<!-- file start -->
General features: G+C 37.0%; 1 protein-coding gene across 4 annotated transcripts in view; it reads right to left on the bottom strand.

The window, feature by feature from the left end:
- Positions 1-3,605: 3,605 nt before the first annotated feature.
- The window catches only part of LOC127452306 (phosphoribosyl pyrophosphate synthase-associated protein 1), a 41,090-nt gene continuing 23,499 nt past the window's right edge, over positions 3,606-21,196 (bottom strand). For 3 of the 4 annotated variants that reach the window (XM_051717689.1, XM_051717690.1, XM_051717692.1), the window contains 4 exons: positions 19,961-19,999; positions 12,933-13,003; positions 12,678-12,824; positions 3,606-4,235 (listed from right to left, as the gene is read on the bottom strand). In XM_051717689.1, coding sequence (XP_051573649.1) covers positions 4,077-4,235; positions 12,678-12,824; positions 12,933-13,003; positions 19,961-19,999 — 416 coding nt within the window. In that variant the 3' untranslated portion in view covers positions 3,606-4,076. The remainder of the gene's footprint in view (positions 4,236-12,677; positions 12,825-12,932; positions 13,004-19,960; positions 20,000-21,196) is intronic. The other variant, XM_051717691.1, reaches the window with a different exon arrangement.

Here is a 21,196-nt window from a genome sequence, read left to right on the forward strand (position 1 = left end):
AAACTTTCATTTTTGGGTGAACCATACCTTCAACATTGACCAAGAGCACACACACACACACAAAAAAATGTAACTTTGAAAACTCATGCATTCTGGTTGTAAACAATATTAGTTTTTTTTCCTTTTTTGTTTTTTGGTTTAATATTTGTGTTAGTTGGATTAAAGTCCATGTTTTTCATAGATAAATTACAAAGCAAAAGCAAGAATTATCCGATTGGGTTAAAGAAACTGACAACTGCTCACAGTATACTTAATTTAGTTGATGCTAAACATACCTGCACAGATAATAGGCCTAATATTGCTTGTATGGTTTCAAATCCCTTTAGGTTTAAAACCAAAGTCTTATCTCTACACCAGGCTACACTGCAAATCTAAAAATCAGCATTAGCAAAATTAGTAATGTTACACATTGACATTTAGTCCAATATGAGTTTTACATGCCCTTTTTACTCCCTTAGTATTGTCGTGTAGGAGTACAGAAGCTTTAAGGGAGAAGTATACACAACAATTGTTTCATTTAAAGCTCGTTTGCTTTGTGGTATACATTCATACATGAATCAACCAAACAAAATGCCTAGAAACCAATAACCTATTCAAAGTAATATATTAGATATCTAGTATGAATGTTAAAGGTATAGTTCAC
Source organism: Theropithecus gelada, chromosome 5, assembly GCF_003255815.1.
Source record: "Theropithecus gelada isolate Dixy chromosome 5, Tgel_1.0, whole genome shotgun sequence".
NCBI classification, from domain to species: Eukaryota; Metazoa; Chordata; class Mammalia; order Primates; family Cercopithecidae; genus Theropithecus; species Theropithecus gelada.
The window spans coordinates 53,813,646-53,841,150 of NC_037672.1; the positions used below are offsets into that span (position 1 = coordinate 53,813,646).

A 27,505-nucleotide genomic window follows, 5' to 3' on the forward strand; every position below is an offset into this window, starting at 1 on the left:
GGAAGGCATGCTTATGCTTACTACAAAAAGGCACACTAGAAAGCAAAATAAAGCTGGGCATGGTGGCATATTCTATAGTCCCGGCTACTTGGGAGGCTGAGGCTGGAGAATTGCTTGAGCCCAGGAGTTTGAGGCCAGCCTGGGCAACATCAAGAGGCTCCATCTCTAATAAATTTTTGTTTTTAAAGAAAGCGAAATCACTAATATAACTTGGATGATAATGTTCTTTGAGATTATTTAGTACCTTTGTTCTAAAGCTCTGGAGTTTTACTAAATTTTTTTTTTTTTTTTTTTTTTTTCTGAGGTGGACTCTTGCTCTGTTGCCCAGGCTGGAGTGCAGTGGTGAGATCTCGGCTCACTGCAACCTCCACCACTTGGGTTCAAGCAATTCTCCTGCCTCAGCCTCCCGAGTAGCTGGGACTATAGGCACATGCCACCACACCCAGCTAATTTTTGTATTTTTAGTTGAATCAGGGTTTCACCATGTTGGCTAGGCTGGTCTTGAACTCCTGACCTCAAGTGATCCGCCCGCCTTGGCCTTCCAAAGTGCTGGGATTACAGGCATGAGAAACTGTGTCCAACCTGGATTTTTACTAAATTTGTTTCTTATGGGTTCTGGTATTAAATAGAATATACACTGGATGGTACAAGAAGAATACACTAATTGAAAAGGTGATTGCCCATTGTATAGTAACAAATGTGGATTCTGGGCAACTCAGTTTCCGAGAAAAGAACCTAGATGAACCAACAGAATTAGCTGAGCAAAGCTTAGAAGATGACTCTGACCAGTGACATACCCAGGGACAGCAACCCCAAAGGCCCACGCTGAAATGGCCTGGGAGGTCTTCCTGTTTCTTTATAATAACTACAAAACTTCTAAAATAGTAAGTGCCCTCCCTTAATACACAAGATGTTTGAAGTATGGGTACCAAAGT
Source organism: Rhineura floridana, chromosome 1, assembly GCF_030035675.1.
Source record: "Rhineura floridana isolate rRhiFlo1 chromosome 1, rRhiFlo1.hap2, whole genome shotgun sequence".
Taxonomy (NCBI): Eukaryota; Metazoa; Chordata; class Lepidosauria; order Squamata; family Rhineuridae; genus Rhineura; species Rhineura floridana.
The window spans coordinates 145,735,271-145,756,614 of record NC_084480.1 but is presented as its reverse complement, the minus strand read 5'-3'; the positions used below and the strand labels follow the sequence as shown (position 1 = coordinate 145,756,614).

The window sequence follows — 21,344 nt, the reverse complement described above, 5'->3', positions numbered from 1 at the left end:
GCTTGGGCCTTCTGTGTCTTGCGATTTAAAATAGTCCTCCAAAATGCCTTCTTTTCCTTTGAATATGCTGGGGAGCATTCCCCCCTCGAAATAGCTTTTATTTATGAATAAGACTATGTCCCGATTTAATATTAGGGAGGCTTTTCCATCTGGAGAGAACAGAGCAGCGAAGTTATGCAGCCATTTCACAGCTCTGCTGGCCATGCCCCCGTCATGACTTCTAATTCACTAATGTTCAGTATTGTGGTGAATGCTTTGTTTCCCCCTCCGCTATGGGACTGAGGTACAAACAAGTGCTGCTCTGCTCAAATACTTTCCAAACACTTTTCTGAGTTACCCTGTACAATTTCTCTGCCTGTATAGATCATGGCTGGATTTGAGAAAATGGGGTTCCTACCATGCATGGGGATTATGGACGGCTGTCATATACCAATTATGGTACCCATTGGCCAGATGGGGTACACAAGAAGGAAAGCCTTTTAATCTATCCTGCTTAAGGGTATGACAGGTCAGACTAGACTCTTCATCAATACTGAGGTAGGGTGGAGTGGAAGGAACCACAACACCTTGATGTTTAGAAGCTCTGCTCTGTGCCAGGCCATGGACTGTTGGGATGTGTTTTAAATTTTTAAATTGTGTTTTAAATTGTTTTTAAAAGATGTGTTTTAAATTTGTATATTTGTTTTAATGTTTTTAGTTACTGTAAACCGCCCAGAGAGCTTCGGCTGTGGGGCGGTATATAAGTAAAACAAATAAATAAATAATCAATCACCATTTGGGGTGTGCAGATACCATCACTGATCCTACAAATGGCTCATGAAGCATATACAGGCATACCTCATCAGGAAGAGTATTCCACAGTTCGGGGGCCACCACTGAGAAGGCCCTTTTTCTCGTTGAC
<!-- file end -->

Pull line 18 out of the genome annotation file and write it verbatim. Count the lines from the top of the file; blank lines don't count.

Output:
GCTTGGGCCTTCTGTGTCTTGCGATTTAAAATAGTCCTCCAAAATGCCTTCTTTTCCTTTGAATATGCTGGGGAGCATTCCCCCCTCGAAATAGCTTTTATTTATGAATAAGACTATGTCCCGATTTAATATTAGGGAGGCTTTTCCATCTGGAGAGAACAGAGCAGCGAAGTTATGCAGCCATTTCACAGCTCTGCTGGCCATGCCCCCGTCATGACTTCTAATTCACTAATGTTCAGTATTGTGGTGAATGCTTTGTTTCCCCCTCCGCTATGGGACTGAGGTACAAACAAGTGCTGCTCTGCTCAAATACTTTCCAAACACTTTTCTGAGTTACCCTGTACAATTTCTCTGCCTGTATAGATCATGGCTGGATTTGAGAAAATGGGGTTCCTACCATGCATGGGGATTATGGACGGCTGTCATATACCAATTATGGTACCCATTGGCCAGATGGGGTACACAAGAAGGAAAGCCTTTTAATCTATCCTGCTTAAGGGTATGACAGGTCAGACTAGACTCTTCATCAATACTGAGGTAGGGTGGAGTGGAAGGAACCACAACACCTTGATGTTTAGAAGCTCTGCTCTGTGCCAGGCCATGGACTGTTGGGATGTGTTTTAAATTTTTAAATTGTGTTTTAAATTGTTTTTAAAAGATGTGTTTTAAATTTGTATATTTGTTTTAATGTTTTTAGTTACTGTAAACCGCCCAGAGAGCTTCGGCTGTGGGGCGGTATATAAGTAAAACAAATAAATAAATAATCAATCACCATTTGGGGTGTGCAGATACCATCACTGATCCTACAAATGGCTCATGAAGCATATACAGGCATACCTCATCAGGAAGAGTATTCCACAGTTCGGGGGCCACCACTGAGAAGGCCCTTTTTCTCGTTGAC